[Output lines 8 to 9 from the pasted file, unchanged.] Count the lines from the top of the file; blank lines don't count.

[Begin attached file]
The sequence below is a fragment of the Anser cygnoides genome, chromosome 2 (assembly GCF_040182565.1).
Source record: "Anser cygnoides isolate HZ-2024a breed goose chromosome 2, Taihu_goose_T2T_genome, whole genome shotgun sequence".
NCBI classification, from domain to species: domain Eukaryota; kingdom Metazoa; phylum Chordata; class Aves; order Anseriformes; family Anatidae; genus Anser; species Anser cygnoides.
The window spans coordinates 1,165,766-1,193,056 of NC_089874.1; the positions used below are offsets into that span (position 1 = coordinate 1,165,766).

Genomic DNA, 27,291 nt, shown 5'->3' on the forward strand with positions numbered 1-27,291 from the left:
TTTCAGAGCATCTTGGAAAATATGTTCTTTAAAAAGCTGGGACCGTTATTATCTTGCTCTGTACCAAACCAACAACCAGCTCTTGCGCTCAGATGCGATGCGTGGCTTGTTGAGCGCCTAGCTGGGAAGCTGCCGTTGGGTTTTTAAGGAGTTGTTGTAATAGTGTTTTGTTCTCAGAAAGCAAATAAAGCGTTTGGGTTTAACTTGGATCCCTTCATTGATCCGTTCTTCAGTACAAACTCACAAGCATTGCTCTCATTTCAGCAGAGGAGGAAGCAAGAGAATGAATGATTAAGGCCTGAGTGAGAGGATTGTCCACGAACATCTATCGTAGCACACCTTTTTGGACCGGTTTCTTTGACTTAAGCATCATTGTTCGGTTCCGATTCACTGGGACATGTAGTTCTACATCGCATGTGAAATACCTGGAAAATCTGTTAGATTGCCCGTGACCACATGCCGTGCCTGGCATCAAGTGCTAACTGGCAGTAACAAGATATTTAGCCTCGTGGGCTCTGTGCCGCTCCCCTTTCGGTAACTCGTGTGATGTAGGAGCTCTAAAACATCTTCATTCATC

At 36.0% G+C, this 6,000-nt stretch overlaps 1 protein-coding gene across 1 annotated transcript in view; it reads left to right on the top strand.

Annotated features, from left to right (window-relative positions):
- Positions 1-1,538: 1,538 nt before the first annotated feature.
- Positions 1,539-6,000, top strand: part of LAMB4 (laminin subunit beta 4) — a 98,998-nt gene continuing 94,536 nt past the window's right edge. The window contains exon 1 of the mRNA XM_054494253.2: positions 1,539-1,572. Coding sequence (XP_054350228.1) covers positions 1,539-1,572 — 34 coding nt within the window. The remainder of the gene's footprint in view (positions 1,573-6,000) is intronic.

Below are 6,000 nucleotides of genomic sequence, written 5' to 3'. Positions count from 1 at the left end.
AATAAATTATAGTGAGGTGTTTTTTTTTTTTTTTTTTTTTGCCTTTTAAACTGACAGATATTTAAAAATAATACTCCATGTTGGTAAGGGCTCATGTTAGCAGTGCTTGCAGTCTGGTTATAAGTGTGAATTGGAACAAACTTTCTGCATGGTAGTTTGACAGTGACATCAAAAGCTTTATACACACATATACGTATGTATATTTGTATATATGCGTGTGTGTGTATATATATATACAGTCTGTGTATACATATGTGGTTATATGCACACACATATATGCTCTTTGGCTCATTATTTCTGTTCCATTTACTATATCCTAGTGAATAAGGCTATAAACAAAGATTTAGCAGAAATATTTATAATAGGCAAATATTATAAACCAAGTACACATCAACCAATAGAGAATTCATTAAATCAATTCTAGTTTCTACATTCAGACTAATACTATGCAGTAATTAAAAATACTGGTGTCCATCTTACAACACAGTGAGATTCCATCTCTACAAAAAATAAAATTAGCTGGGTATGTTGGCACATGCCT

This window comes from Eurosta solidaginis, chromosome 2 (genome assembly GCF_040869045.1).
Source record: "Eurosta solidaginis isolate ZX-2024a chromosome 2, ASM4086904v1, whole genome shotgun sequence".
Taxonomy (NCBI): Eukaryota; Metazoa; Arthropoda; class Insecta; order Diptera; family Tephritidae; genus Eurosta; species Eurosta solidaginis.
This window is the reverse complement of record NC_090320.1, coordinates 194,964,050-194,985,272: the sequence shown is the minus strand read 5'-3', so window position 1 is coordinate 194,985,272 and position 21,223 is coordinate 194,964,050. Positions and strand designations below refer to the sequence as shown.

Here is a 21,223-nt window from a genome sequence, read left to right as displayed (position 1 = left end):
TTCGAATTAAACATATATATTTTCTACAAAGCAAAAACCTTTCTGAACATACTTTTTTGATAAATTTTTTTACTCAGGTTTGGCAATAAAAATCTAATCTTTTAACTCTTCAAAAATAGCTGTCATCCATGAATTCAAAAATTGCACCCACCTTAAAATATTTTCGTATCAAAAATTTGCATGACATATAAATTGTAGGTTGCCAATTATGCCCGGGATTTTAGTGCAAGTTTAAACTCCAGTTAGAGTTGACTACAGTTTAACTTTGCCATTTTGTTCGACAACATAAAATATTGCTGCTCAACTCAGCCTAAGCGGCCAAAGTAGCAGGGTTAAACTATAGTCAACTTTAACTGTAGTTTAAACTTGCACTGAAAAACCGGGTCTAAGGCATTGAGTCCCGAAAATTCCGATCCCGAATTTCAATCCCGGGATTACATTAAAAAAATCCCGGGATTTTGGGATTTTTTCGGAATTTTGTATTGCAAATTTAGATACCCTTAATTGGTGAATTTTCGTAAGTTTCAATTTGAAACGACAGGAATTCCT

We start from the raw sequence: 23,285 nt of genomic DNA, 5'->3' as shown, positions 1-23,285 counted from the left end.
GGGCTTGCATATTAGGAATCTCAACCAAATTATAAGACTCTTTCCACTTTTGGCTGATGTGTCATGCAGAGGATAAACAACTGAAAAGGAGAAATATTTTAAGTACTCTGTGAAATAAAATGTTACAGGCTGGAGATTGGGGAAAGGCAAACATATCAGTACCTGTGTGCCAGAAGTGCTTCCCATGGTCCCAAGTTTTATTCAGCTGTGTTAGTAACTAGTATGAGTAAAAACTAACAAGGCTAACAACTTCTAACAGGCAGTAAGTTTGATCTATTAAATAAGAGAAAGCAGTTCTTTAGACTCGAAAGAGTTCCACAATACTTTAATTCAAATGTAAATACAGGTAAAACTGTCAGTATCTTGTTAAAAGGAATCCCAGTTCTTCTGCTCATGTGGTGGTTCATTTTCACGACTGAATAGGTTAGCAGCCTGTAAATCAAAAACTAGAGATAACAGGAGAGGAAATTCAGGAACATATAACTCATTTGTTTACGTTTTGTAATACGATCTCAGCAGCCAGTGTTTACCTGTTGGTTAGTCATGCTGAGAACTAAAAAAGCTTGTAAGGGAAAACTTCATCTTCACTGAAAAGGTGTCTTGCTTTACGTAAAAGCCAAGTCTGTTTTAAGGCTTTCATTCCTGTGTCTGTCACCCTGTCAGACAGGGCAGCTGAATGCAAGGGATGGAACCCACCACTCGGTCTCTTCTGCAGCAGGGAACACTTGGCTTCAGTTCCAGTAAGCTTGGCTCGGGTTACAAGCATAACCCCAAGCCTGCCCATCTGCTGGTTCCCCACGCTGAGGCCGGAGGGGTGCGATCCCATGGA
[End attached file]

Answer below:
Annotated features, from left to right (window-relative positions):
- Positions 1-1,538: 1,538 nt before the first annotated feature.